Sinusitis is a complication known to accompany nasotracheal intubation, but its frequency has not been well established. During a two-year-period, 1,126 patients in an intensive care unit have been studied. Twenty-seven of them (2%) developed a bacterial sinusitis. The diagnosis is established on the basis of an unexplained clinical sepsis, imaging evidence of fluid in the maxillary sinus, and antral puncture. Microbiological samples showed Gram-negative micro-organisms, in particular Pseudomonas aeruginosa, and an elevated percentage of Staphylococcus aureus and Escherichia coli. The likely predisposing factors (nasogastric and/or nasotracheal tubes) are discussed. Aetiology, diagnosis and management of the disease are discussed in detail. The importance of prompt removal of nasal instrumentation and of early sinus drainage, in addition to broad-spectrum antibiotic therapy, is emphasized.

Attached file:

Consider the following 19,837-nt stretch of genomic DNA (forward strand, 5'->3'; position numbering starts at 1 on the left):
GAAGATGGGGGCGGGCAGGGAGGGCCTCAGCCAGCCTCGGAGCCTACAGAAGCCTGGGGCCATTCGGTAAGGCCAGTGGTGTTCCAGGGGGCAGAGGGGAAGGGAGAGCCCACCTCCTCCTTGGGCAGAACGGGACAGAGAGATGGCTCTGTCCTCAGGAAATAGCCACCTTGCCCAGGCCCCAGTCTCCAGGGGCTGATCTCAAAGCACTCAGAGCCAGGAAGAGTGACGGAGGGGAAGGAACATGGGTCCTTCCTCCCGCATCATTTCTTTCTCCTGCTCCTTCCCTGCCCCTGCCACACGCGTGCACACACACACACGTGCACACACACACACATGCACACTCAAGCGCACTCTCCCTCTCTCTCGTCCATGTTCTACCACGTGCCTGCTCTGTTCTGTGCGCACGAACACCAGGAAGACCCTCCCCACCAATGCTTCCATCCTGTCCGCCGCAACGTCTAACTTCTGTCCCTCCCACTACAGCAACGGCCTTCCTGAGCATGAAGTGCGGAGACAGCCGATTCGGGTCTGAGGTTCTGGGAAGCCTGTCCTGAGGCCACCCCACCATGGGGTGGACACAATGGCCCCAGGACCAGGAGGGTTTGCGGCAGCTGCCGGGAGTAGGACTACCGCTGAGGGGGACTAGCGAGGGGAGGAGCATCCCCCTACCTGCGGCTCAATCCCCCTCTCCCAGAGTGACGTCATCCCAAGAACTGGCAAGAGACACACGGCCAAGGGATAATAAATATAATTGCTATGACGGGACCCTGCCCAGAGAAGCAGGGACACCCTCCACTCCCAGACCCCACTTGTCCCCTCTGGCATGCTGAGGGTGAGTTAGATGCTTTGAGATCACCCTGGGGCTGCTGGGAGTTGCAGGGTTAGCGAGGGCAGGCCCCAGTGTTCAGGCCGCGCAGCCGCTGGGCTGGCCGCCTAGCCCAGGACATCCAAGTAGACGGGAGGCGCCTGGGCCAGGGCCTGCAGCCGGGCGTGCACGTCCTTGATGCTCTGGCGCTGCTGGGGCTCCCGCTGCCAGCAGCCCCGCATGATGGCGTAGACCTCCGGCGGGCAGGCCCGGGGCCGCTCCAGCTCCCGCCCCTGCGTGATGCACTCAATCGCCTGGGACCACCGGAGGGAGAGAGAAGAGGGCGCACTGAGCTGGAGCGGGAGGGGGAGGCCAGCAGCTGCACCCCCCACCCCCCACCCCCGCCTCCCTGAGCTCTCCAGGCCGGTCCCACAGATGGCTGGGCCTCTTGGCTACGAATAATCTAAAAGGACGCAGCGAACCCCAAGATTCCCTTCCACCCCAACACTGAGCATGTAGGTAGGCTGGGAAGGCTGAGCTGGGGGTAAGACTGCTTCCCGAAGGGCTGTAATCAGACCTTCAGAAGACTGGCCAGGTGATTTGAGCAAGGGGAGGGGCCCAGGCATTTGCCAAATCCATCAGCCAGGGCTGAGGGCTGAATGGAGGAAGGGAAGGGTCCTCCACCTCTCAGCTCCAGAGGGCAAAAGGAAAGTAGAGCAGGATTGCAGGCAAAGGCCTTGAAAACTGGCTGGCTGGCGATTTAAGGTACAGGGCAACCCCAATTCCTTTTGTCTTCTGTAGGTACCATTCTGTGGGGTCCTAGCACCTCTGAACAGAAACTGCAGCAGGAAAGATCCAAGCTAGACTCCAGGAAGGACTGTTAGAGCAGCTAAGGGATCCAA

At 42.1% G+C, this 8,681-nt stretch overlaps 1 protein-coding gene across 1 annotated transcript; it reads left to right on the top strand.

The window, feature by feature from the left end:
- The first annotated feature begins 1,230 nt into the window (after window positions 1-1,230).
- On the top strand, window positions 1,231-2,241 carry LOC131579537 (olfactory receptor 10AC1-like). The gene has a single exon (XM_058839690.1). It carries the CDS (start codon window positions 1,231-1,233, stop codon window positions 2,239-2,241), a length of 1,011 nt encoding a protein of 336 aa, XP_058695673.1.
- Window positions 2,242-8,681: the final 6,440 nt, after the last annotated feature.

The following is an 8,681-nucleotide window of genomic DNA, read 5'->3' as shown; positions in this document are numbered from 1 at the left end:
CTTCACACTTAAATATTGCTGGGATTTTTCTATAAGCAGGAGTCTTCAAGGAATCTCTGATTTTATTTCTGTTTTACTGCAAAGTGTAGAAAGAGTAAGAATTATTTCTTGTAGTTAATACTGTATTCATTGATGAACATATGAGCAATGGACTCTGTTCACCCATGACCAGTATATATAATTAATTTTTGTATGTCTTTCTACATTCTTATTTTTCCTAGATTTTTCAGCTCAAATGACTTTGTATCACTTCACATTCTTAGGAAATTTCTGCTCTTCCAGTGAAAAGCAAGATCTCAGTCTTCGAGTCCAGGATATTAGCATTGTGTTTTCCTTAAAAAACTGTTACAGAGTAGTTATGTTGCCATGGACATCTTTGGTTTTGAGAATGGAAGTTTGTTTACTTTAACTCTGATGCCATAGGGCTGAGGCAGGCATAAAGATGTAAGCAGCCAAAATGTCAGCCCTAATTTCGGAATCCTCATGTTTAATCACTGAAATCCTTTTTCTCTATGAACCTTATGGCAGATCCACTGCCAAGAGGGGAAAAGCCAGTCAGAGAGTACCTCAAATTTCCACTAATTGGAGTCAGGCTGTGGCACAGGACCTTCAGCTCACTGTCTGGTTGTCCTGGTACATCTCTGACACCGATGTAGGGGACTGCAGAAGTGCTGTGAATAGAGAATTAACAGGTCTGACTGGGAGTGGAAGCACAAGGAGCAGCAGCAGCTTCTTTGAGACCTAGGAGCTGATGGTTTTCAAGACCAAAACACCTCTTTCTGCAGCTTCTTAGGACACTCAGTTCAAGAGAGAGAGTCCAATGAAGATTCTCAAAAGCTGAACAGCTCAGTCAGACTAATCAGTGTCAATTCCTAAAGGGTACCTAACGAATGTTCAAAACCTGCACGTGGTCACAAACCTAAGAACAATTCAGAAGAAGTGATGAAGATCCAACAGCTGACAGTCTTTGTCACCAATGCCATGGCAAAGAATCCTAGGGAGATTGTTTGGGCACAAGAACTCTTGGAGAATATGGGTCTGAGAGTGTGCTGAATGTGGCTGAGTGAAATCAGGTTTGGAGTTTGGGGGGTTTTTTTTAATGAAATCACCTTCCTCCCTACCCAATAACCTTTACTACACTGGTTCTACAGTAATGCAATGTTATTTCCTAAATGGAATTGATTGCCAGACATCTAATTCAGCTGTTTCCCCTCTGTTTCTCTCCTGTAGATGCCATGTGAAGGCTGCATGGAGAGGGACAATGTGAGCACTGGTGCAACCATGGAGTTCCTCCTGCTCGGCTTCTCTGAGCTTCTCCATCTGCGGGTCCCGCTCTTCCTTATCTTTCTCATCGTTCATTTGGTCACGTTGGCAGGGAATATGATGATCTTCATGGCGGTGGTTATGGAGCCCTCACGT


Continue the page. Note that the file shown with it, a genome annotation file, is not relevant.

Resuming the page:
|Number of pages||5|
|Publication status||Published - Dec 1996|
- intensive care
- sinus drainage
ASJC Scopus subject areas